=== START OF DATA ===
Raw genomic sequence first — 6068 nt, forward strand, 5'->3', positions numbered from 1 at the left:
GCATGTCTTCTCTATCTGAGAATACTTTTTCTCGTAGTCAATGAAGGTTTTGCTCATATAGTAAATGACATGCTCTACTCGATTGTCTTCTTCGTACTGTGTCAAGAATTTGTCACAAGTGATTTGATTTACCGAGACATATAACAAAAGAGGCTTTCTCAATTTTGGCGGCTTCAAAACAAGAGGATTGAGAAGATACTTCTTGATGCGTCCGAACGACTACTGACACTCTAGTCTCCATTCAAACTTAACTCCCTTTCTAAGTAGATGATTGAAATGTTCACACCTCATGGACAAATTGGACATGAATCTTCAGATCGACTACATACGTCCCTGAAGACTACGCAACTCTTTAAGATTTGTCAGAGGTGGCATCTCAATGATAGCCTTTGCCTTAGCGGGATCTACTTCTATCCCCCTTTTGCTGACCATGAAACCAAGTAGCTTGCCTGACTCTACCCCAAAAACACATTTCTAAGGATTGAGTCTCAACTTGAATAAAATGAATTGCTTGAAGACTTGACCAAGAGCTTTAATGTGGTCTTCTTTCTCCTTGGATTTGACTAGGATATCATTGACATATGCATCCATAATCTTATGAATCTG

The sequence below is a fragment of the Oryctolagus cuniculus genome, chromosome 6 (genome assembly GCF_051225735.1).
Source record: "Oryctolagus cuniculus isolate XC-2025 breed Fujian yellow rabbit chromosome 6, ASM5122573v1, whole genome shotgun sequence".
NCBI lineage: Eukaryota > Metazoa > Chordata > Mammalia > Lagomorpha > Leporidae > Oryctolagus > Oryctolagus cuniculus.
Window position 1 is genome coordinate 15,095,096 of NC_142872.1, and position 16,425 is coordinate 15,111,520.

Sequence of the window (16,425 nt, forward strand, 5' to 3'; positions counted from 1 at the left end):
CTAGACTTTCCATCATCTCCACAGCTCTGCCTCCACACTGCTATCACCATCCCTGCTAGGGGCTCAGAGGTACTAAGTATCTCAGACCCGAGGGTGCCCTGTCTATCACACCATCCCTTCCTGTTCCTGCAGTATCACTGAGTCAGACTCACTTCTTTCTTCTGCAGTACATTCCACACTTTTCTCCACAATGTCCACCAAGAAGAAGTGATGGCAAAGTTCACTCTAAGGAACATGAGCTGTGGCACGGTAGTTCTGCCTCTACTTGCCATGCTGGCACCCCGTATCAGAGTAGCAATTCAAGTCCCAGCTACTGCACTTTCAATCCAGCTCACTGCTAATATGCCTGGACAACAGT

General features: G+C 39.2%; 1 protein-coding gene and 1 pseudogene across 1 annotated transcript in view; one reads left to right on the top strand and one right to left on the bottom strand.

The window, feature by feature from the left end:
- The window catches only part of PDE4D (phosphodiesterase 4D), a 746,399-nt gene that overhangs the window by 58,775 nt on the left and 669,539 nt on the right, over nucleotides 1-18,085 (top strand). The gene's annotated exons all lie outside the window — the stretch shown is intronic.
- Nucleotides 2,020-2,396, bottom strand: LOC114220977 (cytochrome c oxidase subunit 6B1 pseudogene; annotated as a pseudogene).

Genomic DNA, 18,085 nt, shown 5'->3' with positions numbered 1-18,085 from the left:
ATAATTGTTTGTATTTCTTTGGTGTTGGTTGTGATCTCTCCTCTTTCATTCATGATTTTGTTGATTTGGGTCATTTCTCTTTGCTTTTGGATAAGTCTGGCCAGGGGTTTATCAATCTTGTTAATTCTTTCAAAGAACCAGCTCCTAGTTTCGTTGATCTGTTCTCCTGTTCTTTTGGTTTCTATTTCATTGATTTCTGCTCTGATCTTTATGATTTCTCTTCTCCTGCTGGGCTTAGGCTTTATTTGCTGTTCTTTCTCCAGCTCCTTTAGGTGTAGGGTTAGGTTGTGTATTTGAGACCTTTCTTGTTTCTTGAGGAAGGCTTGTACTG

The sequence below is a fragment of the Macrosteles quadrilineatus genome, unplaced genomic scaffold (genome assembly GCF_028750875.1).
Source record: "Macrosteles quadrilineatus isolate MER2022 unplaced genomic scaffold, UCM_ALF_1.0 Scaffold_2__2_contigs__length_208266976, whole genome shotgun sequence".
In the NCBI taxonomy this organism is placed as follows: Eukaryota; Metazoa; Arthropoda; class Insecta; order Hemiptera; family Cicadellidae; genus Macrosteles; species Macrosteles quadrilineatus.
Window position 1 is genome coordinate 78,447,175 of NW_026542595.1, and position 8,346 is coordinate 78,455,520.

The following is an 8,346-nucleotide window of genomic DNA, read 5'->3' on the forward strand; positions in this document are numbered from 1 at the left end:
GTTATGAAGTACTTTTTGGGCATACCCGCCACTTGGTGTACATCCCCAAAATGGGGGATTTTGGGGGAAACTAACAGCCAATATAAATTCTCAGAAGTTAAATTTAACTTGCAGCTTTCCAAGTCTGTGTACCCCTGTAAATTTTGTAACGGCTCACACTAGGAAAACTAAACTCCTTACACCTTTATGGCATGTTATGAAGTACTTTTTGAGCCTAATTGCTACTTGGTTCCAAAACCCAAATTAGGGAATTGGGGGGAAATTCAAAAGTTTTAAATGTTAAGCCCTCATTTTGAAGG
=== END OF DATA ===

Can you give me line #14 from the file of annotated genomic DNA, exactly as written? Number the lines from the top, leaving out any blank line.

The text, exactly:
ATAATTGTTTGTATTTCTTTGGTGTTGGTTGTGATCTCTCCTCTTTCATTCATGATTTTGTTGATTTGGGTCATTTCTCTTTGCTTTTGGATAAGTCTGGCCAGGGGTTTATCAATCTTGTTAATTCTTTCAAAGAACCAGCTCCTAGTTTCGTTGATCTGTTCTCCTGTTCTTTTGGTTTCTATTTCATTGATTTCTGCTCTGATCTTTATGATTTCTCTTCTCCTGCTGGGCTTAGGCTTTATTTGCTGTTCTTTCTCCAGCTCCTTTAGGTGTAGGGTTAGGTTGTGTATTTGAGACCTTTCTTGTTTCTTGAGGAAGGCTTGTACTG